Karin Nielsen1, Maja V. Maraldo1, Anne Kiil Berthelsen1, Annika Loft2, Peter Meidahl Petersen1, Marianne C. Aznar3, Ivan Richter Vogelius1, Peter Brown4, Lena Specht1
1 Department of Clinical Oncology, Section of Radiotherapy, Rigshospitalet, University of Copenhagen, Denmark, 2 Department of Clinical Physiology, Nuclear Medicine and PET, PET and Cyclotron Unit 3982, Rigshospitalet, University of Copenhagen, Denmark, 3 Manchester Cancer Research Centre, Division of Cancer Sciences, University of Manchester, Manchester, UK, 4 Department of Haematology, Rigshospitalet, University of Copenhagen, Denmark
Purpose/Objective: Involved node radiotherapy (INRT) for early stage classical Hodgkin lymphoma (ESHL), in combination with chemotherapy, has reduced the irradiated volume and thereby the risk of late effects from radiotherapy (RT). Here, we present the pattern of relapse in a cohort of 193 consecutive ESHL patients treated with INRT from 2005 to 2014 at our institution.
Materials/methods: For all patients, initial disease characteristics and treatment information were collected from medical files, with follow-up data collected through national registries. Survival estimates were calculated using the Kaplan-Meier method (overall survival (OS), progression free survival (PFS) defined as time from date of diagnosis to progression or death of any cause, and time to progression (TTP) defined as time from date of diagnosis to progression or death due to HL).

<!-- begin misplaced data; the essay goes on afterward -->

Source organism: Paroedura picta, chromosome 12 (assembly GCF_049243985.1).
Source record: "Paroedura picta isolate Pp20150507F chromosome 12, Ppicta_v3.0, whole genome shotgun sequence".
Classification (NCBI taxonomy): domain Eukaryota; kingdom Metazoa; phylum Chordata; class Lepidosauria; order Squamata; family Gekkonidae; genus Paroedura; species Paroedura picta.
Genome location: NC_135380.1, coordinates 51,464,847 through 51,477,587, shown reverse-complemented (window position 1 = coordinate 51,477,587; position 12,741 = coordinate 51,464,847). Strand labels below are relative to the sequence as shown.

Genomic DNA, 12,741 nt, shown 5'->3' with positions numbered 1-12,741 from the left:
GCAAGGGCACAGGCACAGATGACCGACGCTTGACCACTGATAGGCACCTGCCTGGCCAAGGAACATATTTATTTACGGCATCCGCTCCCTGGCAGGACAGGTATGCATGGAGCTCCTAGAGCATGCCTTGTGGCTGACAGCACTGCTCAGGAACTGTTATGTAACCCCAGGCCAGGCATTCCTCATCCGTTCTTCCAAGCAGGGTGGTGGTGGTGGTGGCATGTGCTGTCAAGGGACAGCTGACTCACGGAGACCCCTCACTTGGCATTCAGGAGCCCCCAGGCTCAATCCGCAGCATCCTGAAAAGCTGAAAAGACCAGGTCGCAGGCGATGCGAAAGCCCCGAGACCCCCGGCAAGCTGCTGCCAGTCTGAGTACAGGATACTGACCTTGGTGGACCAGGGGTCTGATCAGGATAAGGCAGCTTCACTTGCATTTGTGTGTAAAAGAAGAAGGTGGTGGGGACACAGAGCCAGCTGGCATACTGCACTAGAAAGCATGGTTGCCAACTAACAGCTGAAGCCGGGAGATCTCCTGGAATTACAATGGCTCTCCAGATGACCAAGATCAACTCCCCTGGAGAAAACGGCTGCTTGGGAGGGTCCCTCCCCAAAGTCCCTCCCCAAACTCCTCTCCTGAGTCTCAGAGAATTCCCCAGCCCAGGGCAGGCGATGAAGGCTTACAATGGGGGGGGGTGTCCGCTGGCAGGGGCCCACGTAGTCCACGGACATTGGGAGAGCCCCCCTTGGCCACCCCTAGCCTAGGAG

Results: Of the 193 ESHL patients; eight had primary refractory disease (not further analysed). Patient and treatment characteristics are shown in table 1. Six patients were lost to follow-up, and 25 patients died (one from HL). Median follow up time for patients still alive was 99 months (range: 20–160). Ten patients had a relapse (crude relapse rate of 5.2%) after a median of 36 months (range: 7–113). Five relapsed in initially involved nodes: two in initially involved bulky (defined as > 5 cm) and irradiated nodes and three (one bulky) in previously unirradiated nodes (two patients treated without radiotherapy, one in an initially involved node which had unintentionally been left out of the irradiated volume). Of the five patients who relapsed outside the primary involved nodes, two had initially bulky disease and three did not. The 5- and 10-year survival estimates were: OS of 90.4% (95% CI, 86.1–94.7%) and 84.4% (95% CI, 78.1–90.7%); PFS of 87.6% (95% CI, 82.7–92.5%) and 79.4% (95% CI, 72.3–86.5%); and TTP of 96.0% (95% CI, 93.1–98.9%) and 92.6% (95% CI, 87.7–97.5%), respectively. Local control rate with radiotherapy was 98.8% (95% CI, 97.0–100.0%) at both 5- and 10 years.
Conclusion: The use of INRT in the treatment of ESHL provides excellent local lymphoma control, consolidating the high survival rates. In this small material bulky disease does not appear to be a risk factor for relapsed disease, but the significance of bulky disease in relation to relapse needs further investigation.